Track buyout clause ruled valid Manfusos could dump De Francis

August 10, 1993|By Ross Peddicord | Ross Peddicord,Staff Writer

Less than two months before an Oct. 1 deadline, a Baltimore City Circuit Court judge ruled yesterday that a disputed "Russian roulette" clause in a stockholders agreement between the estranged partners of Pimlico and Laurel race courses is valid.

The decision could pave the way for Bob and Tom Manfuso, partners in Laurel/Pimlico, to buy out current track operator Joe De Francis and his family and Martin Jacobs, the track's executive vice president and chief counsel. Or the Manfusos could sell their shares to De Francis and Jacobs.

In her written order yesterday, Judge Ellen Hollander said that the court "declares that the 'Russian roulette' buy-sell provision is enforceable."

The partners have been struggling for control of the two tracks since Frank De Francis died in August 1989. In October of that year, the two sides signed a 30-page stockholders agreement.

According to that agreement, one side can offer its shares for sale at any price it wants after Oct. 1, 1993. The other side either must buy at that price or sell its shares. This is known as a "Russian roulette" provision, because the side that triggers the measure in an attempt to take over risks losing its share.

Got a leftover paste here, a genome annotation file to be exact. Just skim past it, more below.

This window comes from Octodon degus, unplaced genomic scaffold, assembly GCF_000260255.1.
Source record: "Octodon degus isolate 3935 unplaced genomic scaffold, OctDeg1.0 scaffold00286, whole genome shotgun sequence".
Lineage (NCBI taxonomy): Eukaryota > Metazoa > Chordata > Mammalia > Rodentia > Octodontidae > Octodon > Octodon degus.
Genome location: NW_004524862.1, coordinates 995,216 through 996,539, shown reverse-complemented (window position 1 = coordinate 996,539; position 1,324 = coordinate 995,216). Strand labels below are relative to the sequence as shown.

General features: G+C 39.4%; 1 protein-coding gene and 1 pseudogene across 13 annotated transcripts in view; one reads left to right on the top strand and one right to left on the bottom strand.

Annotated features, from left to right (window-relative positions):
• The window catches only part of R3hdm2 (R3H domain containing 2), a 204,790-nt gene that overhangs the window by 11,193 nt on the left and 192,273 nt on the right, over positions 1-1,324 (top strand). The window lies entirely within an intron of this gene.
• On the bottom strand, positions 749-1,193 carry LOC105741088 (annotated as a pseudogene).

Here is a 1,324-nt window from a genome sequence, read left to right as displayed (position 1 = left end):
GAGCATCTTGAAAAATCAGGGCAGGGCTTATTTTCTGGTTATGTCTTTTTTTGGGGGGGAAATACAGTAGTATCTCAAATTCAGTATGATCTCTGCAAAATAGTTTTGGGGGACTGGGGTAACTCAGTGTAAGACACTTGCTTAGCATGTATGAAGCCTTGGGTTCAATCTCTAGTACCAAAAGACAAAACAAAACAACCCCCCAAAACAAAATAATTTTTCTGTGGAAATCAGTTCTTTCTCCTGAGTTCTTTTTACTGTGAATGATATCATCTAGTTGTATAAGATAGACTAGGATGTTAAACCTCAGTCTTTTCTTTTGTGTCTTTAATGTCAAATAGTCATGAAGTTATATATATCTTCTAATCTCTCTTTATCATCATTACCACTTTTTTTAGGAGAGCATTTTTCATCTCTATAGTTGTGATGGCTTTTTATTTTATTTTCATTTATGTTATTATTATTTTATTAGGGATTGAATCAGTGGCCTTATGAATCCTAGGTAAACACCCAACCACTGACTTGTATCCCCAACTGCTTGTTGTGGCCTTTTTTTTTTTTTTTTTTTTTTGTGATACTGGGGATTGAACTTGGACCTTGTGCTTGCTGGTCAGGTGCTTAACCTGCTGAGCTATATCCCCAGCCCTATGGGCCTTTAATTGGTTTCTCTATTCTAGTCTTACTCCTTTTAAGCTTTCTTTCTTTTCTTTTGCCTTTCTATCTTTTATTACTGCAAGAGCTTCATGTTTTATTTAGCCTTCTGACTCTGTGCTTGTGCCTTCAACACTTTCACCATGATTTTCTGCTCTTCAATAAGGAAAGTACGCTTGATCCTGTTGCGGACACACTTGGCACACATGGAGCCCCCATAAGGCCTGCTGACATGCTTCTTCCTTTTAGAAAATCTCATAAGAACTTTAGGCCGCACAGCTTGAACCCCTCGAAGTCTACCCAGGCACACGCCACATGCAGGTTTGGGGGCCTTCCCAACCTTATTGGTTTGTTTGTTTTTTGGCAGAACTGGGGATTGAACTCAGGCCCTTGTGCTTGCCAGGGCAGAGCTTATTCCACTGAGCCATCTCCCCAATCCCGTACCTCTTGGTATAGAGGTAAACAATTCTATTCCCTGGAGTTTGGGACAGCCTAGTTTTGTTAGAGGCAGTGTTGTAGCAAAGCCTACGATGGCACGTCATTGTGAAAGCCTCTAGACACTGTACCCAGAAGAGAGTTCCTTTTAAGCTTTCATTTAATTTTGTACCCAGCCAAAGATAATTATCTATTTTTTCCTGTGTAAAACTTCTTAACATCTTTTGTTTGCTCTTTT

During testimony in the current proceeding, the Manfusos filed an affidavit saying that they "presently intend" to exercise their rights under the buy-sell provision on Oct. 1. The Manfusos could not be reached for comment last night, but their attorney, Andrew Jay Graham, said, "I'm pleased with the judge's decision, as are my clients, and we'll see where we go from here."

But Jim Gray, De Francis' attorney, said yesterday that the Manfusos "didn't say they 'unequivocally intend' to exercise the buy-sell option. By saying 'presently' they could change their minds tomorrow."

Gray said that he didn't know "what, if anything" will happen on Oct. 1. He said that if the judge's decision yesterday is appealable, "we will appeal it. We're analyzing our options now. From the practical point of view, I would say nothing is going to change in the management or control of the tracks."

The Manfusos first filed suit on April 29, 1992, in Baltimore City Circuit Court alleging that De Francis used profits from the tracks to finance a racing venture in Texas and that he used corporate credit cards for personal expenses.

De Francis said that once the Manfusos sued him, they breached the stockholders agreement, including the provision allowing the buyout. De Francis' counter-suit, stating that position, is not scheduled to be heard until March 1994.

Hollander dismissed most of the Manfusos' charges in June 1992.

"Two claims, very narrow issues, remain," Gray said. They relate to the involvement of Jacobs and vice president Jim Mango in the Lone Star Jockey Club, one of four groups attempting to secure a license to build a track in Dallas.

Under the terms of the 1989 stockholders agreement, the Manfusos each received a termination payment of $1.25 million -- representing their original investments in Pimlico -- upon retirement and are receiving severance payments of $125,000 a year through next month. De Francis said those severance payments are going into an escrow account until his counter-suit is resolved.

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